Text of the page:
Enthralling crime writers’ session
By Roger Childs
Over 60 people turned out to hear three local crime authors at the Paraparaumu Library on Monday evening.
Christopher Abbey, Penelope Haines and David McGill spoke about how they got into crime writing, the research process, how they work, the importance of characters and plot, and the processes of editing, publishing and marketing.
Their latest books couldn’t be more different:
~ Chris’s A Moment’s Silence is set in Britain where there is an IRA killer on the loose.
~ Penelope’s Death on D’Urville features a woman pilot finding a body on the island.
~ David’s The Plot to Kill Peter Fraser involves Nazis out to assassinate the PM.
How David operates
He did plenty of late 1940s research on Soames Island where German prisoners of war were housed, and on Peter Fraser who was a key figure in setting up the United Nations in San Francisco. The prime minister made plenty of enemies and consequently became a target ….
Previously he had written social history, but in his first crime novel he introduced the world to sleuth, Dan Delaney and he was keen to give him a second outing. Dan, in David’s words, is an ordinary bloke in somewhat extraordinary circumstances.
In doing his research his librarian partner fortuitously grabbed 2000 copies of Truth which the Porirua Library was throwing out. This proved to be a gold mine.
David feels that crime novels attract people because of the interest in good combating evil, and age old questions like can evil be caught? and is an evil person totally evil?
Penelope’s experience and patterns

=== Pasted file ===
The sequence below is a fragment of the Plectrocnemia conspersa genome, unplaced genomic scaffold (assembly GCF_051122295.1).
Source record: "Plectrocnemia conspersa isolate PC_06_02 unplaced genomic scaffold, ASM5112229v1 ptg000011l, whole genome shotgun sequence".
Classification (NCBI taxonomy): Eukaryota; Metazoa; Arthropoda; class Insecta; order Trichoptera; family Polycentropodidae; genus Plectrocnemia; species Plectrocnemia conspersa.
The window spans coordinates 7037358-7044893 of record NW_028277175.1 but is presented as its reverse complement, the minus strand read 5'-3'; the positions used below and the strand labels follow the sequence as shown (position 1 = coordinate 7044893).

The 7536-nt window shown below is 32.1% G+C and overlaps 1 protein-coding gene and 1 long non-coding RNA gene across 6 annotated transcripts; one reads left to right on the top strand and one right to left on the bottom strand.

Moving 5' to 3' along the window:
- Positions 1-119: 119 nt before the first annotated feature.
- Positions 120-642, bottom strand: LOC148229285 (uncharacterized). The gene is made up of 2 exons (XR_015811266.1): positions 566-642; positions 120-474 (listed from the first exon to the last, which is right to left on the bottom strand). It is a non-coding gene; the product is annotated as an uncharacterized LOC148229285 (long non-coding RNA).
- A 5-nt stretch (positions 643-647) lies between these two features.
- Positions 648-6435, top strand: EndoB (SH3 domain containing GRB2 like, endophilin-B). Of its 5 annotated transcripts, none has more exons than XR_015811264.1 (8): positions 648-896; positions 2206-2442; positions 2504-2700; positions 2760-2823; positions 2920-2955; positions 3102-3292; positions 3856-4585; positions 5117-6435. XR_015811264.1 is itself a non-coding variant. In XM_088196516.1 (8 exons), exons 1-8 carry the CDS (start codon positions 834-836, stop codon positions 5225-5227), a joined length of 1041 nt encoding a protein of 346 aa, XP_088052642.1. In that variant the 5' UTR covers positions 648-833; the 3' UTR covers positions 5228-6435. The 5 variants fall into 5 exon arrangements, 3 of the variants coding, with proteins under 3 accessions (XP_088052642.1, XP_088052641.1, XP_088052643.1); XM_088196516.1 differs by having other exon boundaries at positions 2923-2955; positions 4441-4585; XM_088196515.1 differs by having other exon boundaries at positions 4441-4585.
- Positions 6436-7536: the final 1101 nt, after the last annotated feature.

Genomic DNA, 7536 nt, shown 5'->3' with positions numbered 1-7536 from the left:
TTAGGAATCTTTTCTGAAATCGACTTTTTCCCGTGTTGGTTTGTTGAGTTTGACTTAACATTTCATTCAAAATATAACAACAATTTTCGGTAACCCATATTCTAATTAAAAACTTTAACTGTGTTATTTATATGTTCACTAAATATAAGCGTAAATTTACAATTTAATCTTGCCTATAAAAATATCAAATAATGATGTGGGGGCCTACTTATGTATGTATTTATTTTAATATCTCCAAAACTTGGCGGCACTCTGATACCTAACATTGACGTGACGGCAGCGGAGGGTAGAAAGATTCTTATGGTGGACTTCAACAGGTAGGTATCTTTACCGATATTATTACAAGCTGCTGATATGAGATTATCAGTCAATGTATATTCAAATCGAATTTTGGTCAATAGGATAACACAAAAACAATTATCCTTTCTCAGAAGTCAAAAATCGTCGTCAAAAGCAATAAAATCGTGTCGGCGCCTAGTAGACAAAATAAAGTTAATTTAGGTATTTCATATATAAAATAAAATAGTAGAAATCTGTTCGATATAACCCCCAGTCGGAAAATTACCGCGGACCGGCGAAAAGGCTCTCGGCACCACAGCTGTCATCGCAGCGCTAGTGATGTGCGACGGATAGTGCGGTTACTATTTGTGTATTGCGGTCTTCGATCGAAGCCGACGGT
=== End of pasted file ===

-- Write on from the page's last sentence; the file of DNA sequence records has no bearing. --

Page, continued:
With a background as a flying instructor, she decided to make her heroine a Paraparaumu-based pilot. Penelope has had experience in picking up people and dropping off supplies to residents on D’Urville Island so this was an ideal setting.
An important part of her research was talking to police on what happens when someone discovers a body in a remote place and how the subsequent crime-solving process unfolds.
Flyer Claire Hardcastle will actually be featuring in a trilogy: number two in the series – Straight and Level – come out in July, and number three is just underway.
Penelope writes from 5.00am until she has to go to work: she finds this a magic time. In crafting her books she starts with the story, but finds that her characters progressively bend the plot. She enjoys developing the story which includes a certain amount of cut and paste of life experiences and conversations.
She feels that people like the puzzle element: the who done it? in crime stories and have a curiosity about how stories will unfold.
Chris Abbey: a crime writer come lately
He was brought up in South Africa and never intended to become an author. However in the 1990s his company in New Zealand sent him to a creative writing course with Dame Fiona Kidman. This got him going.
The catalyst for A Moment of Silence was looking out a bus window in the Netherlands in 1990 and seeing two rifles on the back seat of a car.
Chris has found the Encyclopedia Britannica a very good source for basic research. As regards the editing process, he feels it’s essential to use professionals. His book started at 143,000 words and ended up at 93,000!
David and Penelope also emphasized the importance of editing in getting the language right and not leaving loose ends flapping in the breeze: what happened to the cat?
A very satisfying evening
Everyone in the audience thoroughly enjoyed the forum which was well chaired by Nick Ward, and included plenty of humour and anecdotes.